Truth on zero-day attacks

There’s still a lot work to do in cyber security and Greg Sim, CEO at Glasswall Solutions, believes that big vendors have a tendency to oversell their services
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There’s still a lot work to do in cyber security and Greg Sim, CEO at Glasswall Solutions, believes that big vendors have a tendency to oversell their services

Anyone would think zero-day attacks are unpreventable following a recent claim from one leading cyber-security vendor. FireEye this year claimed to have discovered ‘29 of the last 53 zero-day attacks’. Some 24 exploits remained undetected, yet this was still celebrated as a monumental achievement. Such a statement leaves little comfort for the businesses who found themselves victims, so is it time to just give up completely and let the cyber criminals take over? 

Though businesses are finally waking up to the realisation that the big players in anti-virus technology can no longer fully protect us, many organisations seem to regard extortion via cyber-attack as an inevitable cost. There is no need for this defeatism given the level of protection now available from more innovative vendors using file-regeneration technology. 

Zero-day exploits, lest we forget, are unrecognised attacks that come in a form not previously detected, more often than not hidden in email attachments until some unfortunate member of staff unwittingly clicks one open, triggering the download of ransomware or a massive theft of data. One version of the CryptoWall ransomware is reckoned to have generated $325 million in 2015.

Unfortunately, evidence is growing that conventional anti-virus defences are simply redundant as hackers become more sophisticated. Analysis by threat intelligence experts Virus Bulletin, for instance, shows that between 2015 and 2016, detection of previously unknown threats decreased from around 80 per cent to between 67-70 per cent.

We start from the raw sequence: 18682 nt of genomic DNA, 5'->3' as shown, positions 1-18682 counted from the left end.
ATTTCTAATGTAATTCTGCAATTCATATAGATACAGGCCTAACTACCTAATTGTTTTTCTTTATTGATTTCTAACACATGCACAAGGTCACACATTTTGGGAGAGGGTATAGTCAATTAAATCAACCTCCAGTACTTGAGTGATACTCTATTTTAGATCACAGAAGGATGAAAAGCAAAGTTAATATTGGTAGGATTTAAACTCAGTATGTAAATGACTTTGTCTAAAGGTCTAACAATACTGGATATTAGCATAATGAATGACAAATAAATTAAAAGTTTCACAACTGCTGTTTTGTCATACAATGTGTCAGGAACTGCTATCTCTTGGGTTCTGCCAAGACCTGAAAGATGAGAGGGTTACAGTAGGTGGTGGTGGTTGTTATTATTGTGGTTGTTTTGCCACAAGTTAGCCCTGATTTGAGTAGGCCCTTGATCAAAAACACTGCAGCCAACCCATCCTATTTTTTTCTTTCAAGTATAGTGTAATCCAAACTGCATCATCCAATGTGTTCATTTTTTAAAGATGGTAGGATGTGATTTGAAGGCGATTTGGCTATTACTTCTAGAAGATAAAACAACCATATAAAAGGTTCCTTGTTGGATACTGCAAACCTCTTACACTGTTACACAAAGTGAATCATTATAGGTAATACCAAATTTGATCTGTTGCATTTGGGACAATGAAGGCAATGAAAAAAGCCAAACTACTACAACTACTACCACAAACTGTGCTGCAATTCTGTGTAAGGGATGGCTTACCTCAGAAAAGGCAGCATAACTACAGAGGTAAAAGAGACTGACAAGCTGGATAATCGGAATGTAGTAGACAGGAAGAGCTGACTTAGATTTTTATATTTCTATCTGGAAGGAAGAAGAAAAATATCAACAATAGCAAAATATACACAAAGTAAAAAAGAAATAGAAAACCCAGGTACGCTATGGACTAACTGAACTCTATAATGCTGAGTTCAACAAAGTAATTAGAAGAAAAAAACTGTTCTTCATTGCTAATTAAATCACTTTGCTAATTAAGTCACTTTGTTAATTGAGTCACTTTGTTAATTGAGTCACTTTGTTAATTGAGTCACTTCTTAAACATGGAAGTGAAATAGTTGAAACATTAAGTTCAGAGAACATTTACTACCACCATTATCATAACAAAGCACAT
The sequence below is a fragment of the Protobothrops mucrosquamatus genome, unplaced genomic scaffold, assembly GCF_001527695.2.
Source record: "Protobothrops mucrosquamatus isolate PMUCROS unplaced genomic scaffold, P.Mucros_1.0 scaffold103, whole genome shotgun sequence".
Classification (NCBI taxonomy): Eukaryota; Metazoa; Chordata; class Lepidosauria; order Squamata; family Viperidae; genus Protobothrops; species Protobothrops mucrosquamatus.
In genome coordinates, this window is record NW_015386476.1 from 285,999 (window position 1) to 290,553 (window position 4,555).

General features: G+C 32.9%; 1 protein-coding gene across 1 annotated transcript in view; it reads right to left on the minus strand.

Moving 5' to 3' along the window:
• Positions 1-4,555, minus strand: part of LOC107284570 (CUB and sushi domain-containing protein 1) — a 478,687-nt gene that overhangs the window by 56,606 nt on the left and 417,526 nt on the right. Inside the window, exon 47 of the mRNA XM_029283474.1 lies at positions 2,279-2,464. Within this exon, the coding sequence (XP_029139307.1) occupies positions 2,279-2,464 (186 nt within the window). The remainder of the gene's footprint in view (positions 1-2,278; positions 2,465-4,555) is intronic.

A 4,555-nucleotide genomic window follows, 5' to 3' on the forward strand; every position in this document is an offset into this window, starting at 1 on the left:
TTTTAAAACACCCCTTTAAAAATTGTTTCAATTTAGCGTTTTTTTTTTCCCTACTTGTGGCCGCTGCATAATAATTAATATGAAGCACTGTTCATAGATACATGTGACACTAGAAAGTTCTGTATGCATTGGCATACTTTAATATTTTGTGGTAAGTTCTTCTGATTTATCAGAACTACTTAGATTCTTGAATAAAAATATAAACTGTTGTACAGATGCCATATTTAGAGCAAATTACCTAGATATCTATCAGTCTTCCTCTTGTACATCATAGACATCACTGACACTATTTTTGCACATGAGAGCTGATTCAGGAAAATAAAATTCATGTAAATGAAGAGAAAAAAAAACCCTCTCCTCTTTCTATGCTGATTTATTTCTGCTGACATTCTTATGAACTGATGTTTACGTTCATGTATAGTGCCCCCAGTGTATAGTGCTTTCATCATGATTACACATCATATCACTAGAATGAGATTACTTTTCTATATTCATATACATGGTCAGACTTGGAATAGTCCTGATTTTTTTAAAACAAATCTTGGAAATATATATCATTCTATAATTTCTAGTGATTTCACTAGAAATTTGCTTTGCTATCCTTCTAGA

“It only takes one attack to devastate an organisation.”
Greg Sim,Glasswall Solutions

But what really shoots the wheels off the anti-virus industry, is the survey’s revelation that some vendors achieved better testing results with their free products than they did with their premium. 

Whatever the figures they say, it only takes one attack to devastate an organisation. Innovation and new approaches to security are available that will lock out all malware. The fact is that email attachments are now the main vector for attacks on businesses for the simple reason that there are billions in circulation every day. 

Research from Webroot has found 97 per cent of malware is now unique to a specific endpoint. This renders signature-based security virtually useless because such heavily customised malware is extremely difficult to detect. 

Instead, file regeneration technology keeps every form of malware at the door. It checks that common file-types used by criminals to hide their zero-day exploits conform to the manufacturer’s standard, conducting deep inspection of every email attachment. 

Organisations can use this kind of technology to regain control, setting their own policies and levels of risk in relation to the requirements of departments or employees. It is a question of allowing the known in and being fully confident that the main source of zero-day threats has been completely blocked.

Greg Sim is the CEO at Glasswall Solutions

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